Create User in postgres with pgx (SQLSTATE 42601)


I am trying to create a user in postgres. currently trying to use as the driver to connect to the db. I have the below

package main

import (


func main() {
    ctx := context.Background()
    conn, err := pgx.Connect(ctx, "host=localhost port=5432 user=postgres password=postgres dbname=postgres")
    if err != nil {
    defer conn.Close(ctx)

    // create user
    _, err = conn.Exec(ctx, "CREATE USER $1 WITH PASSWORD $2", "moulick", "testpass")
    if err != nil {

But I get this ERROR: syntax error at or near "$1" (SQLSTATE 42601)

I don’t get what’s the problem here ?


"I don’t get what’s the problem here ?" — The problem is that positional parameters can be used only for values, and not for identifiers.

A positional parameter reference is used to indicate a value that is supplied externally to an SQL statement.

You cannot use positional parameters in CREATE USER <user_name> the same way you cannot use them in SELECT t.<column_name> FROM <table_name> AS t.

user_name := "moulick"
_, err = conn.Exec(ctx, "CREATE USER "+user_name+" WITH PASSWORD $1", "testpass")
if err != nil {

If the user_name is not hardcoded, but instead comes from an unknown user input, you need to validate it yourself to avoid the possibility of SQL injections. This is not a difficult task since the lexical structure of identifiers is limited to a small set of rules, which you can further reduce to an even smaller subset if you like (e.g. disallowing diacritical marks and non-Latin letters):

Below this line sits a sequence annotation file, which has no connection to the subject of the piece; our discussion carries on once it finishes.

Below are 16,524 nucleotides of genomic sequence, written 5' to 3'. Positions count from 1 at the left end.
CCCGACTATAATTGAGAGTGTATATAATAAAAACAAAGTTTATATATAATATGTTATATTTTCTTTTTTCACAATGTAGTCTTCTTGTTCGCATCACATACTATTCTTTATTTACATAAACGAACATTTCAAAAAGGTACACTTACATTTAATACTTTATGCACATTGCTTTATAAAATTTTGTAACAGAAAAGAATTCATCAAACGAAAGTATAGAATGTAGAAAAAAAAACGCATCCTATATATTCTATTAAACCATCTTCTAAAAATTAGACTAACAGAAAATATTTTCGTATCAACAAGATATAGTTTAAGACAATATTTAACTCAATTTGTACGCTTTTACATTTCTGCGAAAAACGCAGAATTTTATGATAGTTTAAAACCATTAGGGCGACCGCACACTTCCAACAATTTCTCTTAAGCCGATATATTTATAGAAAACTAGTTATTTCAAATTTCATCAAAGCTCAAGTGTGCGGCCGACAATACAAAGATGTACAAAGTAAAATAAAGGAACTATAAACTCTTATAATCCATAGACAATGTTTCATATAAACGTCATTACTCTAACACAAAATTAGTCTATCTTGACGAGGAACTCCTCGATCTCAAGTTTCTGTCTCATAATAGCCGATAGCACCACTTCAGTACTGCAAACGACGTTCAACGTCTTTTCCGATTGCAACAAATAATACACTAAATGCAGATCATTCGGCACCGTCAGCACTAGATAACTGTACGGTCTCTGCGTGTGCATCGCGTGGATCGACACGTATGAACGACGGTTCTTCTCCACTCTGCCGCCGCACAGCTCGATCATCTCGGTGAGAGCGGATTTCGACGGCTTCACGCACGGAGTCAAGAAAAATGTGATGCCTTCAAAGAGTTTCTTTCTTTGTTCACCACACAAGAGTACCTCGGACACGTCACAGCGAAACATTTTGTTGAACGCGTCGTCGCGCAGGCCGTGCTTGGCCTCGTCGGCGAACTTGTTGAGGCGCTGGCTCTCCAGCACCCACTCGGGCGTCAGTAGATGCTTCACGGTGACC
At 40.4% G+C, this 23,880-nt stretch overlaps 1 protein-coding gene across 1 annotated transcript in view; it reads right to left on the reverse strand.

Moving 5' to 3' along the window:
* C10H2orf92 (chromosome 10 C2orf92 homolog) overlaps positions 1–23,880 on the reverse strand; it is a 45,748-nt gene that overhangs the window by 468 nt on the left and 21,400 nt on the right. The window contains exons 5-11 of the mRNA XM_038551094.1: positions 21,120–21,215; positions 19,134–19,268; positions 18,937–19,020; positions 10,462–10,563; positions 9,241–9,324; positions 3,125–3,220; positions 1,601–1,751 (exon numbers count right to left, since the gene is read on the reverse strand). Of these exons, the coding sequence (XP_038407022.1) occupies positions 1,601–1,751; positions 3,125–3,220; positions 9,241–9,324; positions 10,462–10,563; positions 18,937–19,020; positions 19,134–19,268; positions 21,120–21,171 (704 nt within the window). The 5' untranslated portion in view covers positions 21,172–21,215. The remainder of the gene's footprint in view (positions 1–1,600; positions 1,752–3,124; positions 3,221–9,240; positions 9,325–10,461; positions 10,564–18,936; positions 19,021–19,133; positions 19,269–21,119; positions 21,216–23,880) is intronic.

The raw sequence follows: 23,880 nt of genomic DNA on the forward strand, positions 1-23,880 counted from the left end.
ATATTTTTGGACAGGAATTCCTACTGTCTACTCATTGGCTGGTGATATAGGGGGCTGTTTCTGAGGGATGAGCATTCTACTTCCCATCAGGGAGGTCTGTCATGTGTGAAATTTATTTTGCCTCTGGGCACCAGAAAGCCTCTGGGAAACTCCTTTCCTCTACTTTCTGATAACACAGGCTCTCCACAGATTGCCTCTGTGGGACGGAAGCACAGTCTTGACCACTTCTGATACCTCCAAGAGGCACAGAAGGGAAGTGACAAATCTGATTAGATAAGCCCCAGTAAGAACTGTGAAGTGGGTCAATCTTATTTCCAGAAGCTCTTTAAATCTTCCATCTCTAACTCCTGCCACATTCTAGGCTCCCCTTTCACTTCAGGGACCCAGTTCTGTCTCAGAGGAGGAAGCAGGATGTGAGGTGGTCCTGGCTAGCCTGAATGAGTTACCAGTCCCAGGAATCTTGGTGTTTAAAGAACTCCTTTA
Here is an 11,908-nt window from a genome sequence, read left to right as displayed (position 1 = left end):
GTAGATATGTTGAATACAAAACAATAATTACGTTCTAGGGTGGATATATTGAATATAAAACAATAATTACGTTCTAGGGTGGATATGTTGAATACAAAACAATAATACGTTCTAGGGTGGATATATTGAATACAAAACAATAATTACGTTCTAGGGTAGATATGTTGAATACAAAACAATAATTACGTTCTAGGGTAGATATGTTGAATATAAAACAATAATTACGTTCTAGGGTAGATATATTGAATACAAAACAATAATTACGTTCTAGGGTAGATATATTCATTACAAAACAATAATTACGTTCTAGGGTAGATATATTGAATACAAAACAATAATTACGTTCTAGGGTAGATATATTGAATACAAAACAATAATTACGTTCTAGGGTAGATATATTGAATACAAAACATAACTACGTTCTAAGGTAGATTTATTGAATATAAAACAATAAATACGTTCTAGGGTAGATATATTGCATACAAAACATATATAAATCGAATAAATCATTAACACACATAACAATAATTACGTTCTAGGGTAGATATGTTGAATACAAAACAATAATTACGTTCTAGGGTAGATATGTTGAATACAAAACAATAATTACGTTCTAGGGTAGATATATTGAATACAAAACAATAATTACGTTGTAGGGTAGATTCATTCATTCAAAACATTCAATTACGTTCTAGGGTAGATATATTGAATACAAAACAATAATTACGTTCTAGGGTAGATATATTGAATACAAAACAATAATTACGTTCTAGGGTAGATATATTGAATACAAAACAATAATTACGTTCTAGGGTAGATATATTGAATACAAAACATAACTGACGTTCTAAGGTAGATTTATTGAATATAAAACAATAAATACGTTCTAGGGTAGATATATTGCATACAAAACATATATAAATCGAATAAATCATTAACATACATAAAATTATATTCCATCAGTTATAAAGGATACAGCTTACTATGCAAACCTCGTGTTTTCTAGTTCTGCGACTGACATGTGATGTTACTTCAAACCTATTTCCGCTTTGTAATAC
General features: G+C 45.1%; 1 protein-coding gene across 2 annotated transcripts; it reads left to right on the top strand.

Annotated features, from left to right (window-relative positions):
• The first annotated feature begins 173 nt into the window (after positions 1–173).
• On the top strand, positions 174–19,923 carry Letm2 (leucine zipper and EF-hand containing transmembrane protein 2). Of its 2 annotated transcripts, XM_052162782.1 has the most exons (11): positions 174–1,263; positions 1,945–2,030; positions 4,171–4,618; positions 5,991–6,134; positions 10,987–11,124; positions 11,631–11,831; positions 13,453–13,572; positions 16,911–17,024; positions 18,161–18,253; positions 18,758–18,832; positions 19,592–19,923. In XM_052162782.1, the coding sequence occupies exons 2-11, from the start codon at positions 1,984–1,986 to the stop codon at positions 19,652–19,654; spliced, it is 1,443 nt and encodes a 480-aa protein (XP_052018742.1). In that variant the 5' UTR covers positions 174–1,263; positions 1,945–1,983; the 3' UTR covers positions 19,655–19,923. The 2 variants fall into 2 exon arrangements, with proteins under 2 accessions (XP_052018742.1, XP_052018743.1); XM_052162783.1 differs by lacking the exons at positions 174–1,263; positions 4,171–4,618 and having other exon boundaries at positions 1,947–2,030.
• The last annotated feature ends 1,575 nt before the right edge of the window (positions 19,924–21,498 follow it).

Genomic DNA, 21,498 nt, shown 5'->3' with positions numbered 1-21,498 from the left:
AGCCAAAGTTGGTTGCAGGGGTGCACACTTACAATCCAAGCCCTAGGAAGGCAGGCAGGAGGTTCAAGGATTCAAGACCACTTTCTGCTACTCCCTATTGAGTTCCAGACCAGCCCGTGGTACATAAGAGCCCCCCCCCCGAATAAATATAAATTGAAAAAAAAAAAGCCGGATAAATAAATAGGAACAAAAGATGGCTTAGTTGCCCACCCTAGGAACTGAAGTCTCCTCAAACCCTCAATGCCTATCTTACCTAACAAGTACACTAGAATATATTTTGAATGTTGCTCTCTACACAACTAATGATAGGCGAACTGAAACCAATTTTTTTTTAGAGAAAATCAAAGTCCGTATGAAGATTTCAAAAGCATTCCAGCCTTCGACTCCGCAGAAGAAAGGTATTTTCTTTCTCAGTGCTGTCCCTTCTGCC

SQL identifiers and key words must begin with a letter (a-z, but also
letters with diacritical marks and non-Latin letters) or an underscore
(_). Subsequent characters in an identifier or key word can be
letters, underscores, digits (0-9), or dollar signs ($). Note that
dollar signs are not allowed in identifiers according to the letter of
the SQL standard, so their use might render applications less
portable. The SQL standard will not define a key word that contains
digits or starts or ends with an underscore, so identifiers of this
form are safe against possible conflict with future extensions of the

Answered By – mkopriva

Answer Checked By – Willingham (GoLangFix Volunteer)

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